2020 was a sudden stop. A stop in travelling, partying, socialising, and – let’s be honest – getting dressed. The Spring/Summer 2021 runway reflected a move towards comfort and openness in the form of wide-leg trousers and extra-wide denim, with firms like Acne and Hermès resorting to nets to open up the space to breathe at last. Not only that, but genderless clothing is on the rise, with designers like Nicolas Ghèsquiere advocating for a common ground between the traditional female and male dichotomy, exploring, as he explained in an interview with Vogue, a zone that ‘is highlighted by nonbinary people, people that are taking a lot of freedom dressing themselves as they want, and, in turn, giving a lot of freedom to all of us’. This focus on ‘freedom’ defines Ghèsquiere’s Spring Summer collection for Louis Vuitton, with shape-shifting garments to be worn in multiple and inclusive ways. His collection incites us to reconsider the clothes we buy, their potential to be styled imaginatively, and the possibility of borrowing and exchanging clothes with friends, no matter the gender.

“Your closet will become an exclusive space where only the clothes you truly love and feel comfortable in will be allowed.”

In fact, Ghèsquiere’s openness to new possibilities highlights the importance of using this time of uncertainty to redefine our relationship with fashion. As we slowly get up to open our wardrobe once again and shed our loungewear-skin, let’s pause and rethink our approach to buying and styling clothes. While the pandemic has taken over all news coverage, our environment is still in danger, and changing our consuming patterns is key to achieving sustainability goals. Citing the gallons of water needed to manufacture jeans and T-shirts has become a commonplace and possibly lost its impact. And, while we can applaud designers like Gabriela Hearst, whose Spring/Summer 2020 show was the first carbon-neutral fashion show, it is in our consuming patterns that meaningful action starts. Investing in basic pieces that can create infinite looks and be repurposed through layering, colour-blocking, or – a 2020 favourite – tie-dying, is key to constructing a wardrobe that can be accentuated by a few impulse buys and eccentric garments. In fact, this will potentially bring back the excitement to fashion; your closet will become an exclusive space where only the clothes you truly love and feel comfortable in will be allowed.

It is precisely this notion of building your style around unique and cherished pieces that lies at the foundation of Laagam. This Spanish firm is based on an on-demand business model, where a new product is launched every week and customers are given seven days to decide whether to order it or not. Only when you fall in love with a garment and place an order will manufacturing start, minimising the environmental cost. Not only that, but you can trace each product’s journey on their website, which tells you the who, the where, and how of manufacturing. Similarly, British brand Benjamin Fox sells on-demand products, handmade with sustainable fabrics and packaged with recycled and recyclable materials. The benefits of on-demand fashion are countless. Energy waste, material waste, and pollution are reduced at all stages of production and distribution.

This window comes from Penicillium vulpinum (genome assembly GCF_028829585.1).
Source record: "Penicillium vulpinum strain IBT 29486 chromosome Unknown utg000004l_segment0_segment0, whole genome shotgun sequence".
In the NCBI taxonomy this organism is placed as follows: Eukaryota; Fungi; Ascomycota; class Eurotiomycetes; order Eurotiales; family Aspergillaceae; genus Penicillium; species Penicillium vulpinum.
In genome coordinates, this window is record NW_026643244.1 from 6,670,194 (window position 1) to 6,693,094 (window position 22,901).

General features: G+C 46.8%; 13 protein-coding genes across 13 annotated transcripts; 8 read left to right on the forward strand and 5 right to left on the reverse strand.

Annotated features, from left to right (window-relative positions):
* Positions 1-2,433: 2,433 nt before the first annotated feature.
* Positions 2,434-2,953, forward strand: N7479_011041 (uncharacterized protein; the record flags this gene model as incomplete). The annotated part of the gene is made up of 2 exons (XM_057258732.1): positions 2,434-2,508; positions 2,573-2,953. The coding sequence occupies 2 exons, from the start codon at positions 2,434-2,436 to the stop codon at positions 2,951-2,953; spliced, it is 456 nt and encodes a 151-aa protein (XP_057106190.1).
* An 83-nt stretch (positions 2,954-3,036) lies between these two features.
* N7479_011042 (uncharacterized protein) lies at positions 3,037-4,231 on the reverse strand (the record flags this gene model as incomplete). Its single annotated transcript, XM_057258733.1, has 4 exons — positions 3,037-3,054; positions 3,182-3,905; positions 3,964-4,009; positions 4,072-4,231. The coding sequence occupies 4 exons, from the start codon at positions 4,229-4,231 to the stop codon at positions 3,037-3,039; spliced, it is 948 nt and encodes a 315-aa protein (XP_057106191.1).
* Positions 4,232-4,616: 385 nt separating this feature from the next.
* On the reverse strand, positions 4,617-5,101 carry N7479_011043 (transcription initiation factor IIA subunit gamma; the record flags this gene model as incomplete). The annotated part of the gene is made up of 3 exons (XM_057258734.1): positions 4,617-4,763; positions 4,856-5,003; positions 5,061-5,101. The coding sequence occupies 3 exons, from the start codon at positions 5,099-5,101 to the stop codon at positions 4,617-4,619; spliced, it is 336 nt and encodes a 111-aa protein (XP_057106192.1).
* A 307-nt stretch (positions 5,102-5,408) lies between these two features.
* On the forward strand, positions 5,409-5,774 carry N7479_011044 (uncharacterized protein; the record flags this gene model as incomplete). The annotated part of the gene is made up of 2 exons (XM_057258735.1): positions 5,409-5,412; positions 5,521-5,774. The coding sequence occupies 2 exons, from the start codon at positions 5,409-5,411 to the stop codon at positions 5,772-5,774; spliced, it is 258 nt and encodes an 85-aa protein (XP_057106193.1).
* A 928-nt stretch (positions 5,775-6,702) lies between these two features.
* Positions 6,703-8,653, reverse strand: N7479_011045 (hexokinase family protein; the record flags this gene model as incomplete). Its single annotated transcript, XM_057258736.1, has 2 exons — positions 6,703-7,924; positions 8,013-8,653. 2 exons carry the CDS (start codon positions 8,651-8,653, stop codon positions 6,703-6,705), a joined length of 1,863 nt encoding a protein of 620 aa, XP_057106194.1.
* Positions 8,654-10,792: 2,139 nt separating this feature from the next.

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In fact, sustainable business models in the fashion industry received new attention last year with the emergence of the 2020 Circular Fashion Pledge during Fashion Revolution Week. Brands committed to achieving at least one of three goals by the end of the year: enabling take-back or resale, increasing recycled content, or designing for durability. Similarly, the Make Fashion Circular initiative, launched in May 2017 at the Copenhagen Fashion Summit, reiterates on its website its commitment to sustainability in the industry, with a clear awareness that ‘to thrive, and not just survive, the fashion industry needs to radically redesign its operating model’. Firms such as Inditex, H&M Group and Stella McCartney are already partners in this initiative.

While it may seem difficult to take action as consumers, we have enough tools to get started. The Cradle to Cradle certification – which scores brands for their commitment to the circular economy – has launched the Good on You app, which allows you to discover ethical brands and to check the score of your favourites. With tools such as these we’ll be ready to dress for a – hopefully – soon-to-be post-pandemic world.